It’s no secret that usernames and passwords alone do not provide secure access to online services. According to a recent study, more than 80% of all hacking-related breaches were corrupted and caused by weak credentials, with 3 billion username / password combinations stolen in 2016 alone.
As you can see, the implementation of two-step verification (2FA) has become mandatory. In general, 2FA aims to provide an additional layer of security for relatively vulnerable username / password systems works for it. The numbers suggest that users who have 2FA enabled blocked about 99.9% of automated attacks. But like any other good cyber security solution, an attacker can come up with a way to fix it quickly. 2FA can be bypassed via a one-time code sent to the user’s smartphone by SMS.
Then what’s the problem with SMS?
Major suppliers such as and Microsoft have urged users to abandon 2FA solutions that utilize SMS and voice calls. SMS is notorious for its weak security and is exposed to a variety of attacks.
For example, SIM swap has been demonstrated in a way that bypasses 2FA. SIM swap is a method in which an attacker requires the victim’s carrier to convert the phone number of the next victim who was convinced that he or she is the victim to the desired device.
SMS-based one-time codes also mean that ready-to-use tools like Modlishka are being compromised using a technique called a reverse proxy. This facilitates communication between the victim and the disguised service.
Therefore, in the case of Modlishka, it blocks communication between the genuine service and the victim, and tracks and records the victim’s interaction with the service, including login credentials that the victim can use.
In addition to this existing vulnerability, our team discovered additional vulnerabilities in SMS-based 2FA. One specific attack exploits a feature available on the Google Play Store to automatically install applications on Android devices from the web.
If an attacker gains access to your credentials and logs into your Google Play account from a laptop (although you will be prompted), the attacker could automatically install the necessary applications on your smartphone.
Attack on Android :
In our experiment, a malicious attacker used a popular application designed to synchronize notifications from other users (the name and format were rejected for security reasons), with little effort, It turns out to be accessed remotely Device.
Specifically, an attacker can use the compromised email and password combination linked to the Google account (email@example.com) to install an unauthorized message mirroring application on the victim’s smartphone through Google Play.
This is a realistic scenario. This is because it is common for users to use the same credentials for different services. Using a password manager is an effective way to make the first line of authentication (username/password login) more secure. Once the app is installed, an attacker can apply simple social engineering techniques to persuade the user to enable the permissions required for the app to work properly.
For example, you can pretend to call from a legitimate service provider to convince a user to activate their privileges. They can then remotely receive all communications sent to the victim’s cell phone, including the one-time code used for 2FA.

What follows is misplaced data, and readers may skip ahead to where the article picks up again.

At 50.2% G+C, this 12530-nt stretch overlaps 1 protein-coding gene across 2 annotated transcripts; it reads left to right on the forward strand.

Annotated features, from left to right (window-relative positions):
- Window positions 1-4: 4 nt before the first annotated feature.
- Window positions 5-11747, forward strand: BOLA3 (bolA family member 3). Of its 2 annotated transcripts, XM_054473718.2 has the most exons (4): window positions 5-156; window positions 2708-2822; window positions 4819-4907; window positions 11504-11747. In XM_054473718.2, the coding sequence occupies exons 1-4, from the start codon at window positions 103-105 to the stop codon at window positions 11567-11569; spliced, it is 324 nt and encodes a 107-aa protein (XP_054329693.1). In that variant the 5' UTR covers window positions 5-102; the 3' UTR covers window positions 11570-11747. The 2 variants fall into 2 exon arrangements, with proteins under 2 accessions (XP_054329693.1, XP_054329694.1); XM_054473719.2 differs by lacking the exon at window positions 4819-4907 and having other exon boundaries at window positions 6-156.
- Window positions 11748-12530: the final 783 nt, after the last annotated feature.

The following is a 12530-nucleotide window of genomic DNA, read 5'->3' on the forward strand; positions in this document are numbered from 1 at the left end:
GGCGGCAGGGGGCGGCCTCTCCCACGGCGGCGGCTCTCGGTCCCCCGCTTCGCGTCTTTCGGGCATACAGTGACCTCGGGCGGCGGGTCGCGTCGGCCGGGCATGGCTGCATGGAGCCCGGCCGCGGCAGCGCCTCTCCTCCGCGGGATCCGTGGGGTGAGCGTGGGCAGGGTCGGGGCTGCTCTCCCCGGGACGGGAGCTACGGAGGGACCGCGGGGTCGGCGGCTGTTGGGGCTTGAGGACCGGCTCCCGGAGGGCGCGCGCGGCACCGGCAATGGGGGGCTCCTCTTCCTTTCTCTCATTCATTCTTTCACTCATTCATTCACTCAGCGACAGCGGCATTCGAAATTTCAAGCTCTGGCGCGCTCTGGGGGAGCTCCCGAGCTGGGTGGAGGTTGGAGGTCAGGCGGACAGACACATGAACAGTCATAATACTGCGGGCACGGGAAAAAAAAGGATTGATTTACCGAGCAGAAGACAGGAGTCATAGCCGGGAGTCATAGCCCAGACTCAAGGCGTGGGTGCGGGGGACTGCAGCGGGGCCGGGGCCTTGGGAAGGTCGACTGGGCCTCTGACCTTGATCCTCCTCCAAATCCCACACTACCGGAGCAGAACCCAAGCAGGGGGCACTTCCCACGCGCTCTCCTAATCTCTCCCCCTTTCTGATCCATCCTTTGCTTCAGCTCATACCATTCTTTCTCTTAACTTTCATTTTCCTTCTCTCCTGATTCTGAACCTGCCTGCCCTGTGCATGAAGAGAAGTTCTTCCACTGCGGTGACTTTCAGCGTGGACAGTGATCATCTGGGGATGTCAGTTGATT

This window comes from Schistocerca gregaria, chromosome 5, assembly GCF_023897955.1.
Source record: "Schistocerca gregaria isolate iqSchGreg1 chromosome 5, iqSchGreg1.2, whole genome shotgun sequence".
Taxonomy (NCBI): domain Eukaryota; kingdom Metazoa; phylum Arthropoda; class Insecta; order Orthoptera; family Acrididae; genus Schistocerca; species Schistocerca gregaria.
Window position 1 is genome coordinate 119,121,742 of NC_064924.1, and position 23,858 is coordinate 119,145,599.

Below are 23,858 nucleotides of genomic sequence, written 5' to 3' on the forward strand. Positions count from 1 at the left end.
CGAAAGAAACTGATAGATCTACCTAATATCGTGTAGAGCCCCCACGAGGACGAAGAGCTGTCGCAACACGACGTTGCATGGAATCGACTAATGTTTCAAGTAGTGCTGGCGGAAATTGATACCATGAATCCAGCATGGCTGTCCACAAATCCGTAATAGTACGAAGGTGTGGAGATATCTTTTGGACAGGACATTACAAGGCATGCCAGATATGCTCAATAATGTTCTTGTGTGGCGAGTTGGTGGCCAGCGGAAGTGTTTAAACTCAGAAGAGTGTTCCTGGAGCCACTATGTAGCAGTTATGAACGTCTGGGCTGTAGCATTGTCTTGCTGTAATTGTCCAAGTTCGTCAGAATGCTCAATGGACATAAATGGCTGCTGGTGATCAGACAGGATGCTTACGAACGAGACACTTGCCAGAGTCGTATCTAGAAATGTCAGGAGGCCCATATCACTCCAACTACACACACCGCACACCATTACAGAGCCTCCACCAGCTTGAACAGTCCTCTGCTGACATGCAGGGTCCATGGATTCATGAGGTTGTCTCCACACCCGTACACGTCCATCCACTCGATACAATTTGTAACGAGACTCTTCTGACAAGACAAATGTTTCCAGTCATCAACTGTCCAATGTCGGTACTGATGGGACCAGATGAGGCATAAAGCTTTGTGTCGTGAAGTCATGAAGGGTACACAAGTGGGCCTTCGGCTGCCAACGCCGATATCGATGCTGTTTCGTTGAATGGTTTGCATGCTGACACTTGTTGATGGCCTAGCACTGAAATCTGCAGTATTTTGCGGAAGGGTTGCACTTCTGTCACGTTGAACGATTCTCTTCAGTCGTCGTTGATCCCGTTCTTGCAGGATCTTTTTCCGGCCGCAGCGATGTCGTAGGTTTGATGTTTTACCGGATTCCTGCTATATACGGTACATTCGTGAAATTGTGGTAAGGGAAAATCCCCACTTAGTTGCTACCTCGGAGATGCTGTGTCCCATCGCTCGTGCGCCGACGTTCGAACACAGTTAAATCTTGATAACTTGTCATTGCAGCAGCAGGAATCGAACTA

If some conditions are not met for the above-mentioned attack to work, it still shows the vulnerabilities of the SMS-based 2FA method.
Best of all, this attack does not require a high degree of technical skill. You need insight into how these particular apps work and how to use them intelligently to target victims.
The threat is much more realistic if the attacker is a reliable individual (eg. a family member) who can access the victim’s smartphone.
What is the alternative?
To stay protected online, you need to make sure that your first line of defines is safe. First, make sure your password is corrupted. There are several security programs that can perform this task. And make sure you are using a well-made password.
We also recommend that you limit the use of SMS using the 2FA method if possible. Instead, you can use app-based one-time code via Google Authenticator. In this case, the code is not sent to the user and is generated within the Google Authenticator app on the device itself.
However, this method has the potential to be compromised by hackers using advanced malware. A better alternative is to use a dedicated hardware device such as a YubiKey.
These are tiny USB (or near field communication counterparts) devices that provide a streamlined way to use 2FA between various services.
These physical devices may need to be connected to or placed near the login device as part of 2FA, thus reducing the risks associated with visible, one-time codes, such as codes sent via SMS. It should be emphasized that a fundamental condition of the
2FA alternative is the need for the user himself to have some degree of active participation and responsibility.
At the same time, more work is needed by service providers, developers and researchers to develop more accessible and secure authentication methods.
Essentially, these methods go beyond 2FA, requiring simultaneous deployment and migration of multiple authentication methods as needed to a combined multi-factor authentication environment.